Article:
Marine accident round-up : 19th August 2019

General cargo ship Osfjord (IMO 6706113) is now being removed from Linesøya in South-Trøndelag. The Norwegian Coastal Administration was monitoring the complex salvage operation. On September 22nd 2018 the vessel suffered an engine failure and ran aground in the Åfjord municipality (IMN September 25th 2018). She became stuck  and was listing to starboard in heavy surf. The ship was on her way from Brønnøysund to Kristiansund when strong western winds pushed her ashore. The crew of four was evacuated by a rescue helicopter. On November 2nd the Coastal Administration gave the ship owner an order to remove the wreck in its entirety. Salvage company Pro Staal presented a plan for the wreck removal, which consisted of sealing the vessel, attaching floating devices to the wreck and then transporting the vessel to Fosen Gjenvinning for recycling. The site is characterized by shallow water and rocky terrain both below and above the sea surface. Salvors are having to rely on sufficiently long weather windows to be able to float the wreckage off the ground. Danish Mutual Marine is the insurer. On July 17th the Coastal Administration received a copy of a new salvage plan, presented by the Boa management. The plan was to cut the wreck into 10 or 11 sections of about 50 tonnes each and to transport each section to Fosen Gjenvinning for further dismantling. Subcontractor Kristiansand Bygg A/S was responsible for the cutting work itself. The wreck was cut using a diamond wire which was threaded around the wreck and cut the wreck from the underside. The hull sections were then lifted aboard the Boabarge 42 with a mobile crane. The Boa management was now well underway with the work and the deck house has already been removed. The Norwegian Coastal planned an on-site inspection on August 15th. 1967-built, Norway-flagged, 469 gt Osjford is owned and managed by Osfjord Bulk Ltd of Nordstrono, Norway. At the  time of the incident it was entered with Hydor on behalf of Osfjord Bulk Ltd, but it no longer appears on the insurer’s database.

www.kystverket.no/Nyheter/2019/august/skipsvraket-osfjord-fjernes/

Cargo ship Solina (IMO 9496252) ran aground on the Amazon River near Munguba Port during the morning of August 11th while en route from Santarem to Tuxpan with a cargo of corn. Agents and the Port Authority decided to wait for a suitable tide that afternoon. The refloating attempt failed as the water level was insufficiently high. A class representative of DNV was to board the ship before commencing a salvage operation using tugs. 2012-built, Bahamas-flagged, 20,603 gt Solina is owned by Erato Seven Shipping Ltd care of manager Polska Zegluga Morska PP (POLSTEAM) of Szczecin, Poland. It is entered with Gard P&I on behalf of Erato Seven Shipping Ltd.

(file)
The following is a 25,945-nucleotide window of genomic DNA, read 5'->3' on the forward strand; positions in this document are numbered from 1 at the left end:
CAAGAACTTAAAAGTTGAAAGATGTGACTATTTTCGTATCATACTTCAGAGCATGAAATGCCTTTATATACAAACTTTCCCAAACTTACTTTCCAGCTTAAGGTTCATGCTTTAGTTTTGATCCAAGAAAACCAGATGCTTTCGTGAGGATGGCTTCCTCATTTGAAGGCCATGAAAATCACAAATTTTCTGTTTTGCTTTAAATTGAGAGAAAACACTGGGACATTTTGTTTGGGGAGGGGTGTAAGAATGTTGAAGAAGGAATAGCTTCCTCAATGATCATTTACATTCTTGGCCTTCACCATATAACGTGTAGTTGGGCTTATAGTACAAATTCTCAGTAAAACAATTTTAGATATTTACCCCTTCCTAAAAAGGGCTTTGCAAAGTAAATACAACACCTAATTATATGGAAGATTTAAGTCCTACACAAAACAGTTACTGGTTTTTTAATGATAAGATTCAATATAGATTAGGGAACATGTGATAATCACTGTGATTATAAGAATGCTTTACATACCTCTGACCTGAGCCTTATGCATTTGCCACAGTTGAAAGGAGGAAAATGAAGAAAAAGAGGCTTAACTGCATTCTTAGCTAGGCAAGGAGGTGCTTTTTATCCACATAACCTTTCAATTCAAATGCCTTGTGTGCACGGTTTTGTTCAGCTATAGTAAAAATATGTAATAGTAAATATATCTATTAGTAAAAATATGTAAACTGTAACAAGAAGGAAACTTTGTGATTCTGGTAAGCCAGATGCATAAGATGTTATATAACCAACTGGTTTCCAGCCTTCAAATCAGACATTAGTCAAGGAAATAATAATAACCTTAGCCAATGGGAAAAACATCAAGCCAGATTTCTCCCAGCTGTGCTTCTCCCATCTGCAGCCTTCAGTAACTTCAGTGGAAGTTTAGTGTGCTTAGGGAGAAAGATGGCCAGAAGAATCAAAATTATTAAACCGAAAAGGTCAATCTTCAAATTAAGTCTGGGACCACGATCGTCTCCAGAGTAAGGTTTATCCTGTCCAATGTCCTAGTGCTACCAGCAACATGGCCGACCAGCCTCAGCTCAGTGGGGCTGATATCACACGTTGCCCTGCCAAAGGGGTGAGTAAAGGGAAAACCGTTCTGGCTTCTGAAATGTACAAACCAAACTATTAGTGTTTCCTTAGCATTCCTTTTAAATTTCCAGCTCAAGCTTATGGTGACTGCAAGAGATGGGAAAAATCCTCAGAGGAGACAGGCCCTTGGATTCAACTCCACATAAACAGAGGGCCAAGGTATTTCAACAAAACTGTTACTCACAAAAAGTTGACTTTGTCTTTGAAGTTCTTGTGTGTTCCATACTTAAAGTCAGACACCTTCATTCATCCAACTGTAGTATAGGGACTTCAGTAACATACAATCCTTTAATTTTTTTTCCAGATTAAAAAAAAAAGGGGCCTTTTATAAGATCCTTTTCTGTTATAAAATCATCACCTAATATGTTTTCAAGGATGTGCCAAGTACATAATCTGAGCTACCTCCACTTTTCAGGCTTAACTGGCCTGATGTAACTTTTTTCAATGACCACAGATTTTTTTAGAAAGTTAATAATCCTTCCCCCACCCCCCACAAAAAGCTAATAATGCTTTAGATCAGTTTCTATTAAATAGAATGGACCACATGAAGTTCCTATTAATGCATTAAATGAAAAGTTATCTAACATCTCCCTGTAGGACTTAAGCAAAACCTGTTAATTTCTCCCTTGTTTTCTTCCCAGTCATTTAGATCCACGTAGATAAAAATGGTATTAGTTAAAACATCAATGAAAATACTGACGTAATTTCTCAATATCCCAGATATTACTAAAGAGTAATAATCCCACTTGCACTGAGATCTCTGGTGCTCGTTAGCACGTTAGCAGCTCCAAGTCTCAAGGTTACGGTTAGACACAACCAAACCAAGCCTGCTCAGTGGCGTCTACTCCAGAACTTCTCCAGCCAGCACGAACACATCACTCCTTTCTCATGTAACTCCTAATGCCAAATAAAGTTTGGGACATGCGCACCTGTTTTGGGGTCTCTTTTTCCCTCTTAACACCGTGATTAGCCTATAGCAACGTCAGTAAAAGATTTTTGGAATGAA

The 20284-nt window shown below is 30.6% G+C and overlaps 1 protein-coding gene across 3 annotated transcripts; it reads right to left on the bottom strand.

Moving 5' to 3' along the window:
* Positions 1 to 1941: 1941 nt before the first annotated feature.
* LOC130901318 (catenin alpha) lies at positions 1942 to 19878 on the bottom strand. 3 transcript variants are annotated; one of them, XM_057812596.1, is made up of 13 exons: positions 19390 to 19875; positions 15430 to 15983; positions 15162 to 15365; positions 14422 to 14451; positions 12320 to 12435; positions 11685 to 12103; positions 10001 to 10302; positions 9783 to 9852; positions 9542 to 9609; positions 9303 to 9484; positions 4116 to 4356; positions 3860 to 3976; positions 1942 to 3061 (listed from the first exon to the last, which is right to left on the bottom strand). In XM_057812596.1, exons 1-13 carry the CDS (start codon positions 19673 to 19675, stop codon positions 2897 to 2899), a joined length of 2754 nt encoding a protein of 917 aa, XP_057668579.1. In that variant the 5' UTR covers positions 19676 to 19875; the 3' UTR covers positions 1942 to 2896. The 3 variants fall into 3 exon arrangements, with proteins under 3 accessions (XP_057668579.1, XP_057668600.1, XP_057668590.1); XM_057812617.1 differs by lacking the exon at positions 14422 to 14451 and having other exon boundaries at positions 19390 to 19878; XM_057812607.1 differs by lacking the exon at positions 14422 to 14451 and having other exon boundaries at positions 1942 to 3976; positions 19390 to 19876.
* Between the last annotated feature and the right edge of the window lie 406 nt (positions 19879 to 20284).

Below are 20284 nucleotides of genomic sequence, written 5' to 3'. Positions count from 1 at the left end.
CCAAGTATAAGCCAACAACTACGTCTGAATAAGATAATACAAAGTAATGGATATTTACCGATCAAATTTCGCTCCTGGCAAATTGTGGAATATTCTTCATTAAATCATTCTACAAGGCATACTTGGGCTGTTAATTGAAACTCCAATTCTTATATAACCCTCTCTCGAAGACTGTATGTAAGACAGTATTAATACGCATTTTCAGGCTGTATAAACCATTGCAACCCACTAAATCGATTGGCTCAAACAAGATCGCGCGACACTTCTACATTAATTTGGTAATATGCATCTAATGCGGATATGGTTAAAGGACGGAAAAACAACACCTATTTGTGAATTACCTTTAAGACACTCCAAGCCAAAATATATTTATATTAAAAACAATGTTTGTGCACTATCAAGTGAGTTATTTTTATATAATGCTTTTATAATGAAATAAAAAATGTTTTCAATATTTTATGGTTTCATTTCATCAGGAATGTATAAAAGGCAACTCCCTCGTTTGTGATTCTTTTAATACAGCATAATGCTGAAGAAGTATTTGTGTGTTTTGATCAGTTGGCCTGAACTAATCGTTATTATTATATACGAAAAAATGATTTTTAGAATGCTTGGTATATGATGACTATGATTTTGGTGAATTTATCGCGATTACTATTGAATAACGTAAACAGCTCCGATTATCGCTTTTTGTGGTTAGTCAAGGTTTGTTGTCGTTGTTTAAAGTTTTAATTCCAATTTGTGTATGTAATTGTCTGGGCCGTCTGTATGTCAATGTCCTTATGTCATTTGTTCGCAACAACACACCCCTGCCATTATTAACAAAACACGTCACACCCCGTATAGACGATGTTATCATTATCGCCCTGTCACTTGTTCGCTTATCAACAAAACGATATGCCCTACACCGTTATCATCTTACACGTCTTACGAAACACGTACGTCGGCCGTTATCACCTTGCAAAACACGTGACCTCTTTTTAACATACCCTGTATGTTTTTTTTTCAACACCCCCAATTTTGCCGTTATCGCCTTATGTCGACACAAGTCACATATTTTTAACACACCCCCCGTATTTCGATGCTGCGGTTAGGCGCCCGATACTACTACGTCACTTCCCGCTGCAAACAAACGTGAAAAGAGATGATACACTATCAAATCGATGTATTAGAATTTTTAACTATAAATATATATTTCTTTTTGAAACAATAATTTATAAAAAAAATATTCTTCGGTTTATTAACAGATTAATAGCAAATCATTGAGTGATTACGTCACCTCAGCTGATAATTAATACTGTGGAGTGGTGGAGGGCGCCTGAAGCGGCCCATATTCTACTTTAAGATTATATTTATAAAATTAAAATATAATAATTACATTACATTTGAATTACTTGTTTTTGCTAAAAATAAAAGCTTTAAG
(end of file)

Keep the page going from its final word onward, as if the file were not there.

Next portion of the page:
Four people were injured Friday morning when Boston-bound ferry Lightning ran aground off Long Island in Boston Harbour. There were 84 people on board at the time. The US Coast Guard launched rescue crews from Station Boston and Point Allerton to assist in the response, alongside state and local partner agencies.

The four injured were brought to emergency medical services at Black Falcon Cruise Terminal and transported to various hospitals in Boston. The ferry was able to move under its own power to dock in Charlestown. The cause of the incident was under investigation.

Clean-up crews have responded to an oil spill from a pipeline in Cox Bay, Louisiana, near Port Sulphur on the Mississippi River Delta. Watchstanders from Coast Guard Sector New Orleans received a report from the Louisiana Oil Spill Coordinator’s Office on Thursday morning August 15th of an oil discharge in Cox Bay. Flowline owner Time Energy reported that the source of the leak had been secured. An incident management team from US Coast Guard Sector New Orleans visited the site Thursday to begin coordinating the response.  OMI Environmental Solutions clean-up crews have deployed about 300ft of spill boom around the affected area.  A Coast Guard aerial survey determined that the site had an unrecoverable sheen about 200yds long, extending from the marsh surrounding the discharge source. An area of the marsh of about 200ft by 600ft had been soiled by oil, but no wildlife impacts had been reported. The US NOAA responds to as many as 40 incidents or more in the Gulf region each year.

Fishing vessel Jin Xiang 6 caught fire 400 miles west of Tuvalu and began to take on water on August 16th. The crew abandoned ship. A New Zealand Defence Force Orion P-3K2 on a fisheries patrol located the vessel and dropped off communications equipment, fresh water and lights. The 14 crew members went into life rafts. The aircraft then returned to Nauru, having reached its maximum flying endurance. An RNZAF Hercules C-130 aircraft was placed on standby to support. The Rescue Coordination Centre New Zealand was notified about the fire and was gathering information to see what assistance can be provided to Fiji, where the response will be coordinated.

www.tvnz.co.nz/one-news/new-zealand/rnzaf-plane-drops-water-communication-equipment-fire-damaged-chinese-fishing-vessel